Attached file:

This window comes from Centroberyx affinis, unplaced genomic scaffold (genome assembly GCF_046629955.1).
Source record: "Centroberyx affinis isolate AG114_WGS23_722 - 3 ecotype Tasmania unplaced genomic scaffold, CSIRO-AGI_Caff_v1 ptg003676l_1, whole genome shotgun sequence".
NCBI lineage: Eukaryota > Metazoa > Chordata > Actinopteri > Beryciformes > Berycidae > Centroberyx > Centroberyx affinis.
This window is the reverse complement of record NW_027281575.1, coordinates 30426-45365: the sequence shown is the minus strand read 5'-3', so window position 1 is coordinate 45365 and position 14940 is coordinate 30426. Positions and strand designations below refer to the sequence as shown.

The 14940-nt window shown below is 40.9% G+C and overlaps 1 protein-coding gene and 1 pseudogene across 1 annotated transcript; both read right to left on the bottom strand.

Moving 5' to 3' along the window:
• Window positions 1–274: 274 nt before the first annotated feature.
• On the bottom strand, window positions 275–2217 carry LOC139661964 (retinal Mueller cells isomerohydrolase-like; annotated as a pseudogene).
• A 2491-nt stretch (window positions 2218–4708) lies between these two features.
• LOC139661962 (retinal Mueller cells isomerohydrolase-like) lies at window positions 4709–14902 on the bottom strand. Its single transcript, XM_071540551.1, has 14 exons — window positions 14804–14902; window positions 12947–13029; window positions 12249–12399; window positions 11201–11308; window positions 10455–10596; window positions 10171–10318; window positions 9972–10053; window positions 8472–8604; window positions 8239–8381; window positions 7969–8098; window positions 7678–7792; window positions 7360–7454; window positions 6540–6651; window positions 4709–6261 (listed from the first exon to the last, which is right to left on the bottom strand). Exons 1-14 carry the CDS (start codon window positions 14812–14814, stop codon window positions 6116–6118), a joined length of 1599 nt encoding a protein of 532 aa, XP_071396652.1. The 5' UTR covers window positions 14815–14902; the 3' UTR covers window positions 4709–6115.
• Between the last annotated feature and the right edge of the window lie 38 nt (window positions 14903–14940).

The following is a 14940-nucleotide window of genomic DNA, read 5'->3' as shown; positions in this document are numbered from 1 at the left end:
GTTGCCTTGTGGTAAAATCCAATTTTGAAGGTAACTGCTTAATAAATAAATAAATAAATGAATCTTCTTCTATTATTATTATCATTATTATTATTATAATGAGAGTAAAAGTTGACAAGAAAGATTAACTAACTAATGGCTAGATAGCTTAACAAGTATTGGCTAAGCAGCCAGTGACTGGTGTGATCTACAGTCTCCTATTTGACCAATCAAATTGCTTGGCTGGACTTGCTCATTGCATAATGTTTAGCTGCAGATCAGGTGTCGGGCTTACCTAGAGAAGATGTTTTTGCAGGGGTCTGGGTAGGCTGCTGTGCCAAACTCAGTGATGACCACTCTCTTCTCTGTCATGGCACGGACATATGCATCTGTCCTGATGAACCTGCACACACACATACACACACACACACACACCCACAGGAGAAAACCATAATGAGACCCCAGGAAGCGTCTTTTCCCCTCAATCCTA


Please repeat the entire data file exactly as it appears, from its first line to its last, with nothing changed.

This window comes from Centroberyx affinis, unplaced genomic scaffold (genome assembly GCF_046629955.1).
Source record: "Centroberyx affinis isolate AG114_WGS23_722 - 3 ecotype Tasmania unplaced genomic scaffold, CSIRO-AGI_Caff_v1 ptg003676l_1, whole genome shotgun sequence".
NCBI lineage: Eukaryota > Metazoa > Chordata > Actinopteri > Beryciformes > Berycidae > Centroberyx > Centroberyx affinis.
This window is the reverse complement of record NW_027281575.1, coordinates 30426-45365: the sequence shown is the minus strand read 5'-3', so window position 1 is coordinate 45365 and position 14940 is coordinate 30426. Positions and strand designations below refer to the sequence as shown.

The 14940-nt window shown below is 40.9% G+C and overlaps 1 protein-coding gene and 1 pseudogene across 1 annotated transcript; both read right to left on the bottom strand.

Moving 5' to 3' along the window:
• Window positions 1–274: 274 nt before the first annotated feature.
• On the bottom strand, window positions 275–2217 carry LOC139661964 (retinal Mueller cells isomerohydrolase-like; annotated as a pseudogene).
• A 2491-nt stretch (window positions 2218–4708) lies between these two features.
• LOC139661962 (retinal Mueller cells isomerohydrolase-like) lies at window positions 4709–14902 on the bottom strand. Its single transcript, XM_071540551.1, has 14 exons — window positions 14804–14902; window positions 12947–13029; window positions 12249–12399; window positions 11201–11308; window positions 10455–10596; window positions 10171–10318; window positions 9972–10053; window positions 8472–8604; window positions 8239–8381; window positions 7969–8098; window positions 7678–7792; window positions 7360–7454; window positions 6540–6651; window positions 4709–6261 (listed from the first exon to the last, which is right to left on the bottom strand). Exons 1-14 carry the CDS (start codon window positions 14812–14814, stop codon window positions 6116–6118), a joined length of 1599 nt encoding a protein of 532 aa, XP_071396652.1. The 5' UTR covers window positions 14815–14902; the 3' UTR covers window positions 4709–6115.
• Between the last annotated feature and the right edge of the window lie 38 nt (window positions 14903–14940).

The following is a 14940-nucleotide window of genomic DNA, read 5'->3' as shown; positions in this document are numbered from 1 at the left end:
GTTGCCTTGTGGTAAAATCCAATTTTGAAGGTAACTGCTTAATAAATAAATAAATAAATGAATCTTCTTCTATTATTATTATCATTATTATTATTATAATGAGAGTAAAAGTTGACAAGAAAGATTAACTAACTAATGGCTAGATAGCTTAACAAGTATTGGCTAAGCAGCCAGTGACTGGTGTGATCTACAGTCTCCTATTTGACCAATCAAATTGCTTGGCTGGACTTGCTCATTGCATAATGTTTAGCTGCAGATCAGGTGTCGGGCTTACCTAGAGAAGATGTTTTTGCAGGGGTCTGGGTAGGCTGCTGTGCCAAACTCAGTGATGACCACTCTCTTCTCTGTCATGGCACGGACATATGCATCTGTCCTGATGAACCTGCACACACACATACACACACACACACACACCCACAGGAGAAAACCATAATGAGACCCCAGGAAGCGTCTTTTCCCCTCAATCCTA